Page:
Arctic Cruise Adventure Trip Log ( 17 - 31 Jul, 2017) - Friday, Jul 28

Friday, July 28: En Route to Iceland
January 2018

With calm seas and clear skies,Le Boreal sails through the Denmark Strait from Greenland to Iceland, the final chapter in this unforgettable journey. These are rich waters, and we hope to observe some new wildlife as we enter South. Our marine mammalogist, Sabina Mense, kicks off the morning with her lecture “Marine Mammals: The Arctic Cast II — Cetaceans”, discussing the variety of whales and dolphin that are likely to see as we approach Iceland. On cue, our first sighting of the day comes shortly after her talk, as our naturalists spot two fin whales from the bridge! Nearly as large as the blue whale, the fin whale is the second largest animal on our planet and subsists mainly on the schooling fish and krill found abundantly in these waters. Again, we recognize this as a mother and calf pair, noting the large, recurved dorsal fin and streamlined brown body that distinguishes fin whales from others in their family. We are also fortunate to hear from the two Norwegian ornithologists who joined Le Boreal in Jan Mayen. They offer a fascinating lecture on the seabird research that is conducted on this far-off research station, and took some time to highlight one of the greatest threats to oceanic birds today; plastic waste.

This afternoon, naturalist Brent Houston offered an exciting summary of his many years of experience working with polar bears, entertaining us with a few tales from his own time in the Arctic. Our team of naturalists is on deck to assist us in our identification of the seabird species that follow Le Boreal throughout the day, and those of us observing are treated to more sightings of fulmar, guillemot and kittiwake close to the ship. Richard Harker, our expedition photographer, offers a lecture on photographic techniques in the Arctic, referencing the the famed Ansel Adams and inspiring us with his own images as well. Richard also gives us insight as to how we can enhance our images when we return home using software in a way that captures these wild lands as we perceived them.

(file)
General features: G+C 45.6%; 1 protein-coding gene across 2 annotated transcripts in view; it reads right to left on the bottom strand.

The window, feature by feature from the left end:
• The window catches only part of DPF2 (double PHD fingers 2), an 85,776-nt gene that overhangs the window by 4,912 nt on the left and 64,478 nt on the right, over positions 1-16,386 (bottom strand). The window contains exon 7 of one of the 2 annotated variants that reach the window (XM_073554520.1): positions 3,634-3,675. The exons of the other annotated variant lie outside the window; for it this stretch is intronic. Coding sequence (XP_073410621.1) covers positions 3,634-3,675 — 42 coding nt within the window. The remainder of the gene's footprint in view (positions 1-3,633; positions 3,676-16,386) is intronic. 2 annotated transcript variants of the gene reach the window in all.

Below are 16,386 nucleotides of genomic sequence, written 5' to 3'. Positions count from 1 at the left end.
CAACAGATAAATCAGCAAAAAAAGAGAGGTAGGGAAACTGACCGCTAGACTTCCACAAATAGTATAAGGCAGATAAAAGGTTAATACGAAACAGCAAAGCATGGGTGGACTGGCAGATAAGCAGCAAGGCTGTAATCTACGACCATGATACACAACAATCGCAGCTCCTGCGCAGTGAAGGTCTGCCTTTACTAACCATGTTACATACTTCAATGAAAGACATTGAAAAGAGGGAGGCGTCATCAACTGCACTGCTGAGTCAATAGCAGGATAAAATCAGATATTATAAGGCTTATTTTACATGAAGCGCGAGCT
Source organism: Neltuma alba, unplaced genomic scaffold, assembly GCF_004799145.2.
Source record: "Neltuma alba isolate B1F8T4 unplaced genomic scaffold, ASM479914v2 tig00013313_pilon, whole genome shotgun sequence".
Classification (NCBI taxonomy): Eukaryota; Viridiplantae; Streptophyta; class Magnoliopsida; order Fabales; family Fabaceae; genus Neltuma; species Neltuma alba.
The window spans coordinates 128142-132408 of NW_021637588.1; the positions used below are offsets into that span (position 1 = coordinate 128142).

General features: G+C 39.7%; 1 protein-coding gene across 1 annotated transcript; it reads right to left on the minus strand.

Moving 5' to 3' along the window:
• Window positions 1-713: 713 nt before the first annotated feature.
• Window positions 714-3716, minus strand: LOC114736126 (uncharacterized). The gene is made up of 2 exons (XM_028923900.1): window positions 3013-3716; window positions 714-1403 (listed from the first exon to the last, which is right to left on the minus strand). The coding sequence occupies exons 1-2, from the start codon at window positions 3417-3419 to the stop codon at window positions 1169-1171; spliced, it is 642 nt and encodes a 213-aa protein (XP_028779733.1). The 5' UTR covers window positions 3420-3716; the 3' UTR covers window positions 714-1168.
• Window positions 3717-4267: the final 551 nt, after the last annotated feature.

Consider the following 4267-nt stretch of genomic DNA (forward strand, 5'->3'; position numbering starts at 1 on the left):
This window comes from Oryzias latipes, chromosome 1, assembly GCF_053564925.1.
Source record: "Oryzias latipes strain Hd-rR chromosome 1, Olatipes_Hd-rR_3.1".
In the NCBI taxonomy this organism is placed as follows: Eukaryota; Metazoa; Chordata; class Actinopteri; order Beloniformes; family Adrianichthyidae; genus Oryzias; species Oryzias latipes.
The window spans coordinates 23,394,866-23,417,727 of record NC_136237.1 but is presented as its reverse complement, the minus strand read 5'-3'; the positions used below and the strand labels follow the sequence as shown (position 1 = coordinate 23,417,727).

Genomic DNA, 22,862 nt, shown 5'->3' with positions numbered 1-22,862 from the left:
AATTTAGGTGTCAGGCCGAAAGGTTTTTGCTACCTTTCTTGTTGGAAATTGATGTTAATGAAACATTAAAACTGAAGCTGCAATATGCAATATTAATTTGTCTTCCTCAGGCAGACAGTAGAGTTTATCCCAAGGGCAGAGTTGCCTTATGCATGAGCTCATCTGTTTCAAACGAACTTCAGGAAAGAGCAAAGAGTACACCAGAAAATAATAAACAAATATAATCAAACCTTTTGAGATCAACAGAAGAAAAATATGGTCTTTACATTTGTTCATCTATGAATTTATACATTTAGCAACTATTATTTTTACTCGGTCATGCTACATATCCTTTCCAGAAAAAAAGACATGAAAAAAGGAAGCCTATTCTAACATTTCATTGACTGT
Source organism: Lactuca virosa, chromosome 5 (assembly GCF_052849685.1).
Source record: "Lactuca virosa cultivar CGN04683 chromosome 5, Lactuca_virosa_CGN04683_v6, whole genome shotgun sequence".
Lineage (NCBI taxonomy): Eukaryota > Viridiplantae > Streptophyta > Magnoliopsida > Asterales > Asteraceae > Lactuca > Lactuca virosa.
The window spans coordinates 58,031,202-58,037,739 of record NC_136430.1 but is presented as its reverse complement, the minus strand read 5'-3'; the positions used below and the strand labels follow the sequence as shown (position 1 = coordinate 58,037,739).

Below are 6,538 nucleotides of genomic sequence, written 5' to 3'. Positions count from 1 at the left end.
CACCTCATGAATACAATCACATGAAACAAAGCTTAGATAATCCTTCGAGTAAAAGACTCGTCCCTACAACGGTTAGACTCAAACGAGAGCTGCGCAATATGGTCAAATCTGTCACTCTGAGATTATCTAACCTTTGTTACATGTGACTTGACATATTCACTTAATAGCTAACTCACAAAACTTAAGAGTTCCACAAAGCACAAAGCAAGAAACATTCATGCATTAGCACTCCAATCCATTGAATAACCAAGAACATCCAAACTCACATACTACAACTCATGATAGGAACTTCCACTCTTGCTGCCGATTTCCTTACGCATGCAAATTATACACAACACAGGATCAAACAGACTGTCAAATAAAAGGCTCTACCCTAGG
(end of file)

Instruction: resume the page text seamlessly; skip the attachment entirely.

Just after dinner, our ship crosses an underwater ridge, and we spot the splash of a humpback whale far in the distance! In the span of a few minutes, the ship is surrounded by these 40-foot long behemoths, which offer some fantastic views as they maneuver through the waves, manipulating schools of fish into dense ‘bait balls’ which they can then scoop up with their enormous mouths. Nearly everyone is drawn to the decks by the dozens of whales which surround Le Boreal in the distance, and one even lifts its entire body out of the water in a spectacular breach! For several hours into the night, the spouts of whales can be seen as we enjoy a final drink at the bar and turn in, excited for our arrival in Iceland.

Click Here to read 'Saturday, July 29: NW Iceland'